We all know it’s a joy forever.  (And if you didn’t, you do now.)  But have you actually READ those lines recently?  You should.  They’re here, at the end of this post.

Weird New World

Today, because I live in the land of the teenaged, I spoke to Charlie,  who is upstairs in the kitchen as I write this (from downstairs in my office), on Facebook chat.  And you know what?  It was sort of fun.  Tone of voice, which can so easily derail a conversation with someone you love who also happens to be under the influence of, well, whatever it is that makes you a teenager, is entirely absent when you type.  No one rolls his eyes.  No one raises her voice.  No one expresses disdain or impatience or irritation.  Maybe we need to spend the next four years texting and twittering and chatting.

I am beginning to see the charm of micro-communication.  140 characters need not always be superficial communication.  Those 140 characters can add up to something quite substantial when they are partof an ongoing series of micro communications.  On Facebook, I know when my friends are happy or worried or feeling elated. I can see the shifts in their moods, the moments that make up their days and what they really, really like to eat.  (Who knew there was such a thing as a sushi burrito?)  And because the price of admission to Facebook for my children was that they had to publicly acknowledge me as their friend,  I know when my child isn’t too crazy about school, or misses Easter, or is loving his freedom this weekend.  I don’t DO anything about any of this — except maybe a thumbs up (not to the teenagers — they really don’t want your thumbs on their facebook page) and an observation or two of my own.  But all this information accumulates into a sense of who people are — or who they want to be, or who they’re working toward being.  It’s terribly interesting and awfully weird, but really quite wonderful too.


I am aware that it appears as though I’ve been loading up my  u-haul for the last three weeks in preparation for my move to the East Coast, where I will be pitching a tent in the Guilford Green and taking showers in the Guilford Free Library, because I will have no home and no job there when I arrive.

But, in fact, that’s not what happened after my recent trip to the east coast.  I got home to Berkeley.  Spring’s arrival is unambiguous.  Poppies everywhere.  Jasmine blooming in huge bunches.   Meyer lemons bursting on our bush outside.  How could I live anywhere but where I live?  And so I became distracted from blogging and everything else, and for three weeks I’ve been picking bunches of blooming things and coloring easter eggs and cooking stuff.   Lovely.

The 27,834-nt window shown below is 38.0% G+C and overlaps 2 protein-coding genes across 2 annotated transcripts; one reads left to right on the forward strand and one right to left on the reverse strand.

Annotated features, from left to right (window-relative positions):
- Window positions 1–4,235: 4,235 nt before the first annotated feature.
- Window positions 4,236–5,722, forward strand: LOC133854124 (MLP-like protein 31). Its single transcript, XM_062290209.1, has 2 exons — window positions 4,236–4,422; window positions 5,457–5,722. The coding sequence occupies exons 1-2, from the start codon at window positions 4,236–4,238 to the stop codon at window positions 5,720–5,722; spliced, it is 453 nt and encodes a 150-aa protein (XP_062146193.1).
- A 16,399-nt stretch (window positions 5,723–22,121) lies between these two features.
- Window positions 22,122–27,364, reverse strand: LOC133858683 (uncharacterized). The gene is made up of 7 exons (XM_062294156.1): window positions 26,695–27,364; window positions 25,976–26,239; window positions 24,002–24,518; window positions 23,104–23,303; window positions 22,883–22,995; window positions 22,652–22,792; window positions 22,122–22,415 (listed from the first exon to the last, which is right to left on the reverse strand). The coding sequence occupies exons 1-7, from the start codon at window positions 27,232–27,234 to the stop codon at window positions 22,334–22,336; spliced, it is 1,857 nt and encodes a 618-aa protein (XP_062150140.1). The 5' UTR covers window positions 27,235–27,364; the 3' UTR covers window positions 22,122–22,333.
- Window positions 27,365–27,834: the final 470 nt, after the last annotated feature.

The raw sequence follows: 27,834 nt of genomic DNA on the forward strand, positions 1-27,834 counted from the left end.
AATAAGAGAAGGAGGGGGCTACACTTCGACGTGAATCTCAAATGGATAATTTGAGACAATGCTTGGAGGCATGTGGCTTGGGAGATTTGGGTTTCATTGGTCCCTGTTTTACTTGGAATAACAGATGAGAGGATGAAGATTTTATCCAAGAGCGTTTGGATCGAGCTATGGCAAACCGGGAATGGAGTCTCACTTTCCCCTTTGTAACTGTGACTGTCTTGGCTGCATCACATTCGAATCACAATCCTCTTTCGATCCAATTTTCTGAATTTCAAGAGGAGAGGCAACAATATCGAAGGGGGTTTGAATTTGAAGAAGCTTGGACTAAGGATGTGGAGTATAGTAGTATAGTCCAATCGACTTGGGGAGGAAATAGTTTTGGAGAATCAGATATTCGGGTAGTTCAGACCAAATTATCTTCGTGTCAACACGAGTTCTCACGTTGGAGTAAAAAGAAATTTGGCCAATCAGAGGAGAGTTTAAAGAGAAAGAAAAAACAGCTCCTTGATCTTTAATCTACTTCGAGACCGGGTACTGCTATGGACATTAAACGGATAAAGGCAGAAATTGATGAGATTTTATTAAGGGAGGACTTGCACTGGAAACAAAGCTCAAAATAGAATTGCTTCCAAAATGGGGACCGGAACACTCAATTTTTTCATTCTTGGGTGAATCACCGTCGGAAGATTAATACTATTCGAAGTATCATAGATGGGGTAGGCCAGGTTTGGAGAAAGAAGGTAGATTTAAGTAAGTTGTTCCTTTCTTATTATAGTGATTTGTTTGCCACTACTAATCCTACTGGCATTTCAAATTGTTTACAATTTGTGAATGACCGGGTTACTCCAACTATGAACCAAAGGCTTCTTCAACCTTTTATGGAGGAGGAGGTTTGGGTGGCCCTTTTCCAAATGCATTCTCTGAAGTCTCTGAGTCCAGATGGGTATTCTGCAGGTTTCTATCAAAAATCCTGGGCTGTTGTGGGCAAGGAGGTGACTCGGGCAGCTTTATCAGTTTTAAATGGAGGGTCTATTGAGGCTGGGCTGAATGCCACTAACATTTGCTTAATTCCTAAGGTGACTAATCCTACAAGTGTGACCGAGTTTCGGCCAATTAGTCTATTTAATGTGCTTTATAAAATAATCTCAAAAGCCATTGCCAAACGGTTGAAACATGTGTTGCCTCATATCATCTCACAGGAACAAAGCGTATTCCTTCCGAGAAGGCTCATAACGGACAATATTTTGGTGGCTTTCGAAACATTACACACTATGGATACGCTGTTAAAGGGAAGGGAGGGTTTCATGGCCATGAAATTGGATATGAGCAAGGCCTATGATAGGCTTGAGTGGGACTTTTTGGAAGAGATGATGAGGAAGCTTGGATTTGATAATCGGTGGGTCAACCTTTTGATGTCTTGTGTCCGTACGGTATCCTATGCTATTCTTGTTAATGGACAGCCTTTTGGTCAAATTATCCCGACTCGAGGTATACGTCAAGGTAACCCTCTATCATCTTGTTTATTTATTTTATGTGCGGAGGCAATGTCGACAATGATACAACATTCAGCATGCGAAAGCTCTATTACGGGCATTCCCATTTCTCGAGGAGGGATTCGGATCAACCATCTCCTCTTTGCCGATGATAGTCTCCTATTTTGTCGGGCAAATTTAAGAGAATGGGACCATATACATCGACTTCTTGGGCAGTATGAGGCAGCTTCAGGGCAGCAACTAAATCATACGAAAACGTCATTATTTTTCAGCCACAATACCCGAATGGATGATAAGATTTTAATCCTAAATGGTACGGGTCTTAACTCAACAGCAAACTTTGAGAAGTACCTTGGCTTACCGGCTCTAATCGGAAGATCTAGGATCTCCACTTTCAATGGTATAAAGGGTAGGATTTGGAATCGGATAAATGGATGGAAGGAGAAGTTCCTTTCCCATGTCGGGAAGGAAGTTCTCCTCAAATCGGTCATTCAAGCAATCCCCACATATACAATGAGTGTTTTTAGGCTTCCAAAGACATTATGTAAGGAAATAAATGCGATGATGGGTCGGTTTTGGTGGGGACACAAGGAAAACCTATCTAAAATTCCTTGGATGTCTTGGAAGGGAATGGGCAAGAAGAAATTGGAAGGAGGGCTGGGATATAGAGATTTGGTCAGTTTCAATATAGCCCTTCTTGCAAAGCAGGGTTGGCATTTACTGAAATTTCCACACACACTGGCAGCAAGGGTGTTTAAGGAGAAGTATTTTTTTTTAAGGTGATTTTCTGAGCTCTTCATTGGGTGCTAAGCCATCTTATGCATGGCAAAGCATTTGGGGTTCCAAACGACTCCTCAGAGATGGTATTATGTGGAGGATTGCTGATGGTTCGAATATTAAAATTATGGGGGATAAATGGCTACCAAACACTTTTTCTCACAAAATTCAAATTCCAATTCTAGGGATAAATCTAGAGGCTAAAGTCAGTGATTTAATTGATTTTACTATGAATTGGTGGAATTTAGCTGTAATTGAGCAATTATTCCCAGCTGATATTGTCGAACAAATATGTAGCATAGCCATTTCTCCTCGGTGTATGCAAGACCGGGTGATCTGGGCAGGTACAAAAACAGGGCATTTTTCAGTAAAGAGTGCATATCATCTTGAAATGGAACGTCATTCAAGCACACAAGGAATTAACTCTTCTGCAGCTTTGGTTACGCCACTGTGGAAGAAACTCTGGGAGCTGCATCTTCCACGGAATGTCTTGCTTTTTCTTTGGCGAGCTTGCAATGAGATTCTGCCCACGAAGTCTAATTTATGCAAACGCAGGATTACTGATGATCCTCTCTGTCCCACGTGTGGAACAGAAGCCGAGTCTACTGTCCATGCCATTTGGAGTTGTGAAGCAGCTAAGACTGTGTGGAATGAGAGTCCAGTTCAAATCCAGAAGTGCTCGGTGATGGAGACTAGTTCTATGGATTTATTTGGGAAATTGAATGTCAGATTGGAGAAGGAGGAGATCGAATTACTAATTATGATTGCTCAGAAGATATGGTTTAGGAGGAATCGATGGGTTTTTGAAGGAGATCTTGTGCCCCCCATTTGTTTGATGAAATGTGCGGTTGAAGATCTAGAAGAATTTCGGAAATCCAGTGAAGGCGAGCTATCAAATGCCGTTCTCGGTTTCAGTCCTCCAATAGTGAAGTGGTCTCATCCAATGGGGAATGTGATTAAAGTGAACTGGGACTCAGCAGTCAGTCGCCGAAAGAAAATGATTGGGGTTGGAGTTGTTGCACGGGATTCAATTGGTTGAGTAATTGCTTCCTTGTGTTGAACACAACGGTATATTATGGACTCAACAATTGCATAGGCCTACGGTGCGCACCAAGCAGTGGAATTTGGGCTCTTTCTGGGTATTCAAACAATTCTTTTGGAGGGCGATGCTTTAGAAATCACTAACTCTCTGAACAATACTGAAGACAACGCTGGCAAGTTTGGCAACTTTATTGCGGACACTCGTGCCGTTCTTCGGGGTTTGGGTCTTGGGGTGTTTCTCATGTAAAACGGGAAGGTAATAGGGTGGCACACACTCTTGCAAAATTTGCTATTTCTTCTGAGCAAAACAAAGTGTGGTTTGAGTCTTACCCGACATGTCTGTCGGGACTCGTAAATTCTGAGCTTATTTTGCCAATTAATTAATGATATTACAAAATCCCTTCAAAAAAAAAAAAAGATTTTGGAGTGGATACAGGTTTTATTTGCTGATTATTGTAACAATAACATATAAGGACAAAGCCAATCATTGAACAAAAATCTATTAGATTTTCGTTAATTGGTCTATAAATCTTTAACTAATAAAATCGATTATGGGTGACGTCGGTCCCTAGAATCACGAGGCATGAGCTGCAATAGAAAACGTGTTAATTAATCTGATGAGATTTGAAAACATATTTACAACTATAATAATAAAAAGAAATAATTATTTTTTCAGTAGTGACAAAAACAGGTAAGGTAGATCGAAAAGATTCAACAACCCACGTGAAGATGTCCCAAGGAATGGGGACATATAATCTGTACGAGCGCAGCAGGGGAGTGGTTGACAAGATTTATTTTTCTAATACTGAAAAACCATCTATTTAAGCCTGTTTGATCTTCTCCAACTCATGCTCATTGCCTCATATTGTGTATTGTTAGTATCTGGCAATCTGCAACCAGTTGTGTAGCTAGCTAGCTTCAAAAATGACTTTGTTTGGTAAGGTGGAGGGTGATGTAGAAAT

While doing all that, I’ve been thinking about this particular time in my life.  Spring is universal and timeless.  It comes.  It goes.   Things burst into life and then they are dormant.  Against that backdrop though, my children are becoming teenagers — a season I won’t ever see again, but one I love watching from a distance.

What I’ve noticed is that this  bursting-into-life, their spring, is actually pretty wonderful.  Adolescence is a time of big, gusty emotion, which can be a pain to deal with and can really unbalance a woman who isn’t used to that kind of drama (except when she’s doing it).  It’s also, though, a hugely fun time.  My kids are mischievous — they tease each other and me, and although I know that doesn’t sound like a big thing, I love it that they feel enough freedom to give me a hard time about listening to Lady GaGa.   I also love it that Lady GaGa, with her many weird outfits exists this spring.  And my kids are excited about being freer, about going to a big urban high school in the fall, about finding their own way — on the bus and at that school and then into the bigger world.

This weekend, Jack’s performing in Rigoletto — he has three lines on that huge stage, but he belts them out beautifully.  And Charlie?  He’s jumping off things on his skateboard that are very big — and spinning around when he does it and then landing and looking like it was all no big deal.  (While he wears the helmet I force him to wear).  It’s scary and exciting and fun to watch them.  I love being the mother of these kids, love the way they’re stepping onto the stage and launching themselves into life.

Happy Spring!

All About Him and Me

It probably comes as no surprise to many of you that I am married, although I am rarely allowed to mention any details about this alliance because my husband thinks it’s weird for me to write about him.  He’s not really into the whole web-revelation thing.  In fact, he had a Facebook account for about thirty seconds, but then people like his ex-girlfriend and those he went to high school with began to ask him to be friends and he couldn’t keep up with the whole dizzying whirl that those four friend requests seemed to him to represent, so he shut the whole thing down.  (I am still on Facebook:  and yes, I would LOVE to be your friend.)  

But I asked him nicely if I could tell people his middle name is John because I would like to participate in the “about our marriagething that has swept through the blogworld, and which requires that you reveal your middle name, for starters.  He said yes, which means he can’t say no to anything else I ask him for the next half hour as he heats up the black bean soup I made earlier today.  Me?   My middle name is Fay.  Through much of my childhood I was referred to as Lily Fay, but only by members of my family, and not now, ever, so don’t even think about trying it or I’ll un-Friend you.